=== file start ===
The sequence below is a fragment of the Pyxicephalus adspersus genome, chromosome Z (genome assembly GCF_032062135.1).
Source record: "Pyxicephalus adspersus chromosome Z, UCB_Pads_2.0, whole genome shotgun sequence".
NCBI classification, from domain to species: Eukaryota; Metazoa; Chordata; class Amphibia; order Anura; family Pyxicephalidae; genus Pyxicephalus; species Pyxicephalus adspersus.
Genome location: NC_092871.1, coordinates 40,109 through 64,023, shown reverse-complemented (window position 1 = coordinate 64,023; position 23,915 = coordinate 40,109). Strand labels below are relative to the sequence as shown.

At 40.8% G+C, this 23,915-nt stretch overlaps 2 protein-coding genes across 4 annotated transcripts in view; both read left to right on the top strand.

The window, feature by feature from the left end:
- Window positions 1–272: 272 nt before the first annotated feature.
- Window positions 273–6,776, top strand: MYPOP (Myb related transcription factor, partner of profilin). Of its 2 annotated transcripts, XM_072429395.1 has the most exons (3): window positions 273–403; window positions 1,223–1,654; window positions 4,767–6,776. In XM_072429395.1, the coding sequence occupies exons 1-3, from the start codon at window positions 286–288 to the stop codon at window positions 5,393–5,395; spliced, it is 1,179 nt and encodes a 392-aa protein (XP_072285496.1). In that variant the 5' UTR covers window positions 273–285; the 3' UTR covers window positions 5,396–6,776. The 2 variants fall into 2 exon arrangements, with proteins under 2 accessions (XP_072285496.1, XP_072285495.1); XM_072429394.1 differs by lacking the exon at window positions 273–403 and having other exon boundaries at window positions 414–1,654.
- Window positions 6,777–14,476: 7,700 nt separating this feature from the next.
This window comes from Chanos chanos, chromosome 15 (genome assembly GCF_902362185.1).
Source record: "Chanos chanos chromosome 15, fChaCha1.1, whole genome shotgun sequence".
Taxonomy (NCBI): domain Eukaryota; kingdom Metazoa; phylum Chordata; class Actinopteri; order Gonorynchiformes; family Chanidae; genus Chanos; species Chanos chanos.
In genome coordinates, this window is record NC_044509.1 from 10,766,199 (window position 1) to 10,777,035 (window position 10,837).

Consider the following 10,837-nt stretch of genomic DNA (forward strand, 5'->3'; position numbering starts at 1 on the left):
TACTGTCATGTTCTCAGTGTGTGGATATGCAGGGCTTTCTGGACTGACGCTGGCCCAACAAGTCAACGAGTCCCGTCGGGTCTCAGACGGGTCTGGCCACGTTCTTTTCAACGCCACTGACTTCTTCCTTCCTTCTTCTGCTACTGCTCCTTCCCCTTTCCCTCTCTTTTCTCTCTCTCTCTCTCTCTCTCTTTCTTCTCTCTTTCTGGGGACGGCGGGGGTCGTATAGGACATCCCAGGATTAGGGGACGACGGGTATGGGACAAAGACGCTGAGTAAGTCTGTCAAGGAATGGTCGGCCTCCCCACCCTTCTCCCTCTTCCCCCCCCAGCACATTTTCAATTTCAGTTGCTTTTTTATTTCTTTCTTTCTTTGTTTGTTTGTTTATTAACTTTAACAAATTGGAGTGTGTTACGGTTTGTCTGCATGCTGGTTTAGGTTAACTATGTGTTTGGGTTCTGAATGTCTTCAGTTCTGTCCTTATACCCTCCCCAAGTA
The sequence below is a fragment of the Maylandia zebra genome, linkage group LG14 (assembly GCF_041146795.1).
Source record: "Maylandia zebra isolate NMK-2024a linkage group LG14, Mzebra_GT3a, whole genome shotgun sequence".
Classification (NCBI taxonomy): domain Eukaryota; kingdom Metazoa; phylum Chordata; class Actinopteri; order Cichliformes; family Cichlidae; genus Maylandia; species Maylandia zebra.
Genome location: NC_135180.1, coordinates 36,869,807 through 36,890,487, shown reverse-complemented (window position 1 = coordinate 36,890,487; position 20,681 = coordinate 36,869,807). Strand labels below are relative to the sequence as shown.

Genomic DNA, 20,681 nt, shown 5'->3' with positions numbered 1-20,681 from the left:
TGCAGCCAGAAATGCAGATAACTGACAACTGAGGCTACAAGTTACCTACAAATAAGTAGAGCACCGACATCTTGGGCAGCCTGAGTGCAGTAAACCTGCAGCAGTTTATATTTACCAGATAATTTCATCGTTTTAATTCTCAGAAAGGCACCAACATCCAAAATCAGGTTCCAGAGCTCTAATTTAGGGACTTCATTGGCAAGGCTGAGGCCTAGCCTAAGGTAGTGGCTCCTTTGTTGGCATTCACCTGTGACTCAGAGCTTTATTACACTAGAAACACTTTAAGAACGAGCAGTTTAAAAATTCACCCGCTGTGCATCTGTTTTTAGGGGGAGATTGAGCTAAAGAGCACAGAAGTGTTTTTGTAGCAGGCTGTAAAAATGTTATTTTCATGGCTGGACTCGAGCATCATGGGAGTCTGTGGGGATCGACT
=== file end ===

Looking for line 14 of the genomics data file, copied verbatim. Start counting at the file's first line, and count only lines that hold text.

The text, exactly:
Consider the following 10,837-nt stretch of genomic DNA (forward strand, 5'->3'; position numbering starts at 1 on the left):